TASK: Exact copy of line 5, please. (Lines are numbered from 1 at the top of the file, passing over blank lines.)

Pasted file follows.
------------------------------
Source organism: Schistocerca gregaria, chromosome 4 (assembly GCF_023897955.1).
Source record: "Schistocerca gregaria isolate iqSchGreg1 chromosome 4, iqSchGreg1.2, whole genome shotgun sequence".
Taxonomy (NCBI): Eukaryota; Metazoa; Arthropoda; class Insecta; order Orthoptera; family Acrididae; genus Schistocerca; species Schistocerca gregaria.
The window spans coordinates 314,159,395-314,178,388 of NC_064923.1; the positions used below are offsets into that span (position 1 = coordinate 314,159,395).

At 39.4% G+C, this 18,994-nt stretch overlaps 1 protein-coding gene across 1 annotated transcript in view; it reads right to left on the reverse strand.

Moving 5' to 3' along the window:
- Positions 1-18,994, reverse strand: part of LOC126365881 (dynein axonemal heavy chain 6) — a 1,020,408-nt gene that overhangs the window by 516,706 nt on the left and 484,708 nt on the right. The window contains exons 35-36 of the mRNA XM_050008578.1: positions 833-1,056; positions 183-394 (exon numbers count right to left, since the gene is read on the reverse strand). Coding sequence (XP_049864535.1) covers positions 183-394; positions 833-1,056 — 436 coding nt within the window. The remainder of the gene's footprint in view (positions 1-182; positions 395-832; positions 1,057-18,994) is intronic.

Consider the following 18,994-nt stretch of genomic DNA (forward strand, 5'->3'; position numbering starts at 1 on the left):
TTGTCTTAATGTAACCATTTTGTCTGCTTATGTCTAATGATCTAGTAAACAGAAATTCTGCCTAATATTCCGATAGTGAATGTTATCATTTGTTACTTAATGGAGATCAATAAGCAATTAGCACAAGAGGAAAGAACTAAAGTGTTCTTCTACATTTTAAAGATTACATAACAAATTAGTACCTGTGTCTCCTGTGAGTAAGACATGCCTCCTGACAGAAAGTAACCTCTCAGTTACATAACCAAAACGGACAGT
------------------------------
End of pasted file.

At 39.4% G+C, this 18,994-nt stretch overlaps 1 protein-coding gene across 1 annotated transcript in view; it reads right to left on the reverse strand.